Nominating a principal private residence

There is usually no Capital Gains Tax (CGT) due on a property which has been used solely as the main family residence. Conversely, an investment property which has never been used as a private residence will not qualify for relief. This relief from CGT is commonly known as private residence relief.

There are a number of issues taxpayers that own more than one home should be aware. An individual, married couple or civil partnership can only benefit from CGT on one property at a time. However, it is possible to choose which property benefits from a CGT exemption by making an election.

This must be done by nominating one property as your main home by writing to HMRC and specifying (with the full address) which home you want to nominate. All owners of the property must sign the letter. If you want to nominate a home you must do this within 2 years of any relevant change. You must have also lived in the house as your main or only residence at some point in the past.

There are special rules for overseas property and for non-UK residents. It is important to carefully consider the timing and frequency of changing an election.

If a property has been occupied at any time as an individual’s private residence, the last 9 months of ownership are disregarded for CGT purposes – even if the individual was not living in the property when it was sold.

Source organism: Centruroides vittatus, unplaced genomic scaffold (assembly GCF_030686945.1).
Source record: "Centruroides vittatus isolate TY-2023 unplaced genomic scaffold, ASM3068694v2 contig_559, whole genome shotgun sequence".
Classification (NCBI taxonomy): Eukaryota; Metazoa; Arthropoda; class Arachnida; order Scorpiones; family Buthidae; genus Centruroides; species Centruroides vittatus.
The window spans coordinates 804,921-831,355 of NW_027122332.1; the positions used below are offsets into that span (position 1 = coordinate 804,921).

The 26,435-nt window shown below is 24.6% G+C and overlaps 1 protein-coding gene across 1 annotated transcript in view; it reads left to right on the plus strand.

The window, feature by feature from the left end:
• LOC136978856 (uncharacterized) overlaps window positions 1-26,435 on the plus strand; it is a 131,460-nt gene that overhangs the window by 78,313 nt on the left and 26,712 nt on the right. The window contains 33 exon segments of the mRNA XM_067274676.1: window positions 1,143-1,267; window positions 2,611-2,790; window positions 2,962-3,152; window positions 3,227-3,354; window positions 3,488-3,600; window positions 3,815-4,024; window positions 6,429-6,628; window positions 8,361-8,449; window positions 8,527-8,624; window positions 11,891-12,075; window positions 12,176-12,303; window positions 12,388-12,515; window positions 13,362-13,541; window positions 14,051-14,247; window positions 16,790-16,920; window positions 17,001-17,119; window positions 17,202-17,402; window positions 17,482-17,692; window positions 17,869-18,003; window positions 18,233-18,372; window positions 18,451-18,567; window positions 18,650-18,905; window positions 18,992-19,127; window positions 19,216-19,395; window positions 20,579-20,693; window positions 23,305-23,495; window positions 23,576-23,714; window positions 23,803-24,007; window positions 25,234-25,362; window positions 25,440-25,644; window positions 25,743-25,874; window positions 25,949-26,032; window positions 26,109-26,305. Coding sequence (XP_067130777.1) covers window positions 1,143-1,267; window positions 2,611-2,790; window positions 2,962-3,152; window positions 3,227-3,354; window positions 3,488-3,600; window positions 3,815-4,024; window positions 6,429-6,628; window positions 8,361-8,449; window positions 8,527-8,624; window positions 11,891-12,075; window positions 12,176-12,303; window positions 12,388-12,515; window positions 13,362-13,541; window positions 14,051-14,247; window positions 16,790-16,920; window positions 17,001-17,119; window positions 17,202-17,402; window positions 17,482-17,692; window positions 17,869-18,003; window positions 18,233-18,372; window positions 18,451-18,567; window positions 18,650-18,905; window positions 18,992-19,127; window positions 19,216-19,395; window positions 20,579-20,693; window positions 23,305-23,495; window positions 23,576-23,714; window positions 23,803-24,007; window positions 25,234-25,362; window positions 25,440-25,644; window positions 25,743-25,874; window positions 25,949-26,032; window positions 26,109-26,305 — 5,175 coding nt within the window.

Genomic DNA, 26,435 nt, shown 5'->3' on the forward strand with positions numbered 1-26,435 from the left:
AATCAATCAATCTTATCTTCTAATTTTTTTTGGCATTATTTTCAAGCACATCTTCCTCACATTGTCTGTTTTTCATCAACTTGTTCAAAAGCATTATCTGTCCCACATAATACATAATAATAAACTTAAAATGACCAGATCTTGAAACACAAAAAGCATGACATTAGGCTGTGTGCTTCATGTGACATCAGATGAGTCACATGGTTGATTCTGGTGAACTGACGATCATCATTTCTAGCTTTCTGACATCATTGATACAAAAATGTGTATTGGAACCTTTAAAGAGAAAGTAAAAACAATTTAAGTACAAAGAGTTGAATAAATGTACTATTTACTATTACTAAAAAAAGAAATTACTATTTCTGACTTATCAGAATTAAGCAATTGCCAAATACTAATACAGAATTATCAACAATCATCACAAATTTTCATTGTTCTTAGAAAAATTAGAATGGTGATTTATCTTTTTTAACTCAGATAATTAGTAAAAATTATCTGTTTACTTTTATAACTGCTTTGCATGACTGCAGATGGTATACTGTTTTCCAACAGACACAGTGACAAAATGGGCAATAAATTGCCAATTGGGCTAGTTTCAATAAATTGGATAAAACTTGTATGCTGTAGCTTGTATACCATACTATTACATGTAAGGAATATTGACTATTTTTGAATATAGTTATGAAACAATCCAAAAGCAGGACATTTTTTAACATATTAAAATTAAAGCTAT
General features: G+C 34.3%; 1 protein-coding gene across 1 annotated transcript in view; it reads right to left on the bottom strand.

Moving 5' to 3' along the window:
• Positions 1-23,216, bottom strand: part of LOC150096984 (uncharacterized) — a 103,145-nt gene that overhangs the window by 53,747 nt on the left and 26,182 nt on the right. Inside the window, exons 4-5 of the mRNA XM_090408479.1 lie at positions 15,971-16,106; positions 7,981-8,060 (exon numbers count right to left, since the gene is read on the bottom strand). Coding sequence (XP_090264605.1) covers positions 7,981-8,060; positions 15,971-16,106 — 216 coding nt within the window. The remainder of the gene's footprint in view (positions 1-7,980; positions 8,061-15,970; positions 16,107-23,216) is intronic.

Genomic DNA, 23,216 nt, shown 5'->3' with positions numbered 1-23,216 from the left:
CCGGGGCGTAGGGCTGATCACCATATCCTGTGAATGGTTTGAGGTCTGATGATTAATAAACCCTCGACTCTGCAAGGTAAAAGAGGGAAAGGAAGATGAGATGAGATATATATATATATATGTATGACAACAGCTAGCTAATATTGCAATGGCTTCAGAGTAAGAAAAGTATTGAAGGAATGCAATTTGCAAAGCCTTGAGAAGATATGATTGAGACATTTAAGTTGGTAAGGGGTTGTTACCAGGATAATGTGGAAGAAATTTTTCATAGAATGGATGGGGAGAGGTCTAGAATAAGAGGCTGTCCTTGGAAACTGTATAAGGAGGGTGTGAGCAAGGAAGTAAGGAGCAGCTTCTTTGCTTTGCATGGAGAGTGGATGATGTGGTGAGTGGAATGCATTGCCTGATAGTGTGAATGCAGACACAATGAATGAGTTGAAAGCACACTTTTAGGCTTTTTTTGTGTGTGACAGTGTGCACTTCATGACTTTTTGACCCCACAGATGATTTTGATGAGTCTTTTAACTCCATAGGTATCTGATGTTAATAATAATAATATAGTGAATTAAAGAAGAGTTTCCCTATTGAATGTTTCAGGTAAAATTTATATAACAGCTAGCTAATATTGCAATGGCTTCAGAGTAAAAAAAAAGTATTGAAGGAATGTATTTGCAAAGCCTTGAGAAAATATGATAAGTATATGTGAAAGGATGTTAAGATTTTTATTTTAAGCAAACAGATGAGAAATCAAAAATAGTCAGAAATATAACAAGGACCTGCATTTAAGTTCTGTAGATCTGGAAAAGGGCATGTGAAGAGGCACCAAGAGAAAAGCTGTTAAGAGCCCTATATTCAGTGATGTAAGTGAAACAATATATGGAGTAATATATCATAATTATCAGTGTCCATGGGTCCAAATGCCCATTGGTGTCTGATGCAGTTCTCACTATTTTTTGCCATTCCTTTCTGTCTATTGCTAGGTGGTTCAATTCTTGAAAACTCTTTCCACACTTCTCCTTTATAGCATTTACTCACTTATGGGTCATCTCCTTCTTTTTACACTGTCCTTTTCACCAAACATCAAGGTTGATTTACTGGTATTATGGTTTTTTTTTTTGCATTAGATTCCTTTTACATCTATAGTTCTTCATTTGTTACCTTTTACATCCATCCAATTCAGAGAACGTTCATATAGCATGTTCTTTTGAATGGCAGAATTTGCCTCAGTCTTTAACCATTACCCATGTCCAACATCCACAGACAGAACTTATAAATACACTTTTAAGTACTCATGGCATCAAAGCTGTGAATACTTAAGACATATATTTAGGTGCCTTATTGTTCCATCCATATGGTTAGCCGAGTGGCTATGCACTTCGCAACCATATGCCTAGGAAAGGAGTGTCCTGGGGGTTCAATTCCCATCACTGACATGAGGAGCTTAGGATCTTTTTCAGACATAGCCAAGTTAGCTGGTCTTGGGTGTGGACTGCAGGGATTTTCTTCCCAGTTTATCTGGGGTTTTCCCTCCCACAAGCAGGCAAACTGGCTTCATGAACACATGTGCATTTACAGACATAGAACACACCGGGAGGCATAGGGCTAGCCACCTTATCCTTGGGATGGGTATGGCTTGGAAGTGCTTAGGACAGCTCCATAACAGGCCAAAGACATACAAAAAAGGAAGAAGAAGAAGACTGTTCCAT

Tax and divorce

When a couple is in the process of becoming separated or divorced it is unlikely that they are thinking about the tax implications of doing so. However, it is important that the tax consequences of the break-up are properly considered.

Whilst Income tax does not automatically cause an issue for separating couples, as it is an individually assessed tax, there are other taxes that need to be considered. For example, when a couple are together there is no Capital Gains Tax (CGT) payable on assets gifted or sold to your spouse or civil partner. However, if a couple separate and do not live together for an entire tax year or get divorced then CGT may be payable on assets transferred between ex-partners.

This effectively means that the optimum time for a couple to separate would technically be at the start of the tax year so that they would have up to a year to plan how to split their assets most tax efficiently. Obviously, in the real world most couples will have far more on their minds than deciding to get separated on a certain day, but these issues should be kept in mind.

It is also important to look at making a financial agreement that is agreeable to both parties. If no agreement can be reached, then going to court to make a 'financial order' will usually be required. The couple and their advisers should also give proper thought to what will happen to the family home, any family businesses as well as the Inheritance Tax implications of separation and / or divorce.

Reporting gains on residential property